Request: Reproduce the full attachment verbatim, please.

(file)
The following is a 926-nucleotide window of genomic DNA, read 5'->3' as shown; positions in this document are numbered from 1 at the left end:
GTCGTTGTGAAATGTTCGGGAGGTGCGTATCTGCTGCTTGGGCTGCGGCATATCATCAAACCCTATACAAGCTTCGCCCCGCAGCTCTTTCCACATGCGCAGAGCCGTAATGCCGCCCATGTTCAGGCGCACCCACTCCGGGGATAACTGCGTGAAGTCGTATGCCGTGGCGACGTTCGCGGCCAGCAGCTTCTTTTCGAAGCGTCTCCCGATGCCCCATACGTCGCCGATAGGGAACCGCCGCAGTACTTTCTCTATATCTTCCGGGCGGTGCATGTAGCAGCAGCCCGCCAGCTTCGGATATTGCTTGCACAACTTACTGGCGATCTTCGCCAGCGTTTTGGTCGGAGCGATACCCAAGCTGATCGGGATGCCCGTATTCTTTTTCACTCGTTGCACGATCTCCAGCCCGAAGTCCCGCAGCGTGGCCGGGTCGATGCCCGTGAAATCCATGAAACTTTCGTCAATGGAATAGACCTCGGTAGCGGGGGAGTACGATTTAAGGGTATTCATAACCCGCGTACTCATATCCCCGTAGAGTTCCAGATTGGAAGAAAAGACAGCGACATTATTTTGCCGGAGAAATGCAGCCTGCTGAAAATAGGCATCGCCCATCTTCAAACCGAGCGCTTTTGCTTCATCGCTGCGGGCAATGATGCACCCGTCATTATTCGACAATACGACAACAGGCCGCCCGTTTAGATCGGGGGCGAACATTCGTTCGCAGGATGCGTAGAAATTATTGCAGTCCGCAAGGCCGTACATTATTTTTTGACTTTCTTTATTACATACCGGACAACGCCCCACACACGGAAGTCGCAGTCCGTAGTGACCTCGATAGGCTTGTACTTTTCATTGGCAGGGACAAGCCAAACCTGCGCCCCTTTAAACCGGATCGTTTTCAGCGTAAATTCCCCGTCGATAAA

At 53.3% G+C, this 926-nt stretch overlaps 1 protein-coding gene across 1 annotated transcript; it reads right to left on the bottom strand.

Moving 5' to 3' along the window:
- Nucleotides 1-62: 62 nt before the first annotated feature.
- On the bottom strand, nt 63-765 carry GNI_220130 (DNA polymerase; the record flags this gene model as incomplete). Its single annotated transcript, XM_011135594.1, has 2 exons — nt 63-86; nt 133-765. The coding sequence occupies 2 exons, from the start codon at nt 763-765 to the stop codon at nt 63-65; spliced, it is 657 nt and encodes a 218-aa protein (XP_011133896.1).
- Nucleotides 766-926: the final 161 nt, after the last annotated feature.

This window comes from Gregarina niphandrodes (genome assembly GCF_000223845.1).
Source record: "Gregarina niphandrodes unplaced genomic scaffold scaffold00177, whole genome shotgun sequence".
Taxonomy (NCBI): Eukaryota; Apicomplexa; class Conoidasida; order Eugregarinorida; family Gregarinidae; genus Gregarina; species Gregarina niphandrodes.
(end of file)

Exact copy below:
The following is a 926-nucleotide window of genomic DNA, read 5'->3' as shown; positions in this document are numbered from 1 at the left end:
GTCGTTGTGAAATGTTCGGGAGGTGCGTATCTGCTGCTTGGGCTGCGGCATATCATCAAACCCTATACAAGCTTCGCCCCGCAGCTCTTTCCACATGCGCAGAGCCGTAATGCCGCCCATGTTCAGGCGCACCCACTCCGGGGATAACTGCGTGAAGTCGTATGCCGTGGCGACGTTCGCGGCCAGCAGCTTCTTTTCGAAGCGTCTCCCGATGCCCCATACGTCGCCGATAGGGAACCGCCGCAGTACTTTCTCTATATCTTCCGGGCGGTGCATGTAGCAGCAGCCCGCCAGCTTCGGATATTGCTTGCACAACTTACTGGCGATCTTCGCCAGCGTTTTGGTCGGAGCGATACCCAAGCTGATCGGGATGCCCGTATTCTTTTTCACTCGTTGCACGATCTCCAGCCCGAAGTCCCGCAGCGTGGCCGGGTCGATGCCCGTGAAATCCATGAAACTTTCGTCAATGGAATAGACCTCGGTAGCGGGGGAGTACGATTTAAGGGTATTCATAACCCGCGTACTCATATCCCCGTAGAGTTCCAGATTGGAAGAAAAGACAGCGACATTATTTTGCCGGAGAAATGCAGCCTGCTGAAAATAGGCATCGCCCATCTTCAAACCGAGCGCTTTTGCTTCATCGCTGCGGGCAATGATGCACCCGTCATTATTCGACAATACGACAACAGGCCGCCCGTTTAGATCGGGGGCGAACATTCGTTCGCAGGATGCGTAGAAATTATTGCAGTCCGCAAGGCCGTACATTATTTTTTGACTTTCTTTATTACATACCGGACAACGCCCCACACACGGAAGTCGCAGTCCGTAGTGACCTCGATAGGCTTGTACTTTTCATTGGCAGGGACAAGCCAAACCTGCGCCCCTTTAAACCGGATCGTTTTCAGCGTAAATTCCCCGTCGATAAA

At 53.3% G+C, this 926-nt stretch overlaps 1 protein-coding gene across 1 annotated transcript; it reads right to left on the bottom strand.

Moving 5' to 3' along the window:
- Nucleotides 1-62: 62 nt before the first annotated feature.
- On the bottom strand, nt 63-765 carry GNI_220130 (DNA polymerase; the record flags this gene model as incomplete). Its single annotated transcript, XM_011135594.1, has 2 exons — nt 63-86; nt 133-765. The coding sequence occupies 2 exons, from the start codon at nt 763-765 to the stop codon at nt 63-65; spliced, it is 657 nt and encodes a 218-aa protein (XP_011133896.1).
- Nucleotides 766-926: the final 161 nt, after the last annotated feature.

This window comes from Gregarina niphandrodes (genome assembly GCF_000223845.1).
Source record: "Gregarina niphandrodes unplaced genomic scaffold scaffold00177, whole genome shotgun sequence".
Taxonomy (NCBI): Eukaryota; Apicomplexa; class Conoidasida; order Eugregarinorida; family Gregarinidae; genus Gregarina; species Gregarina niphandrodes.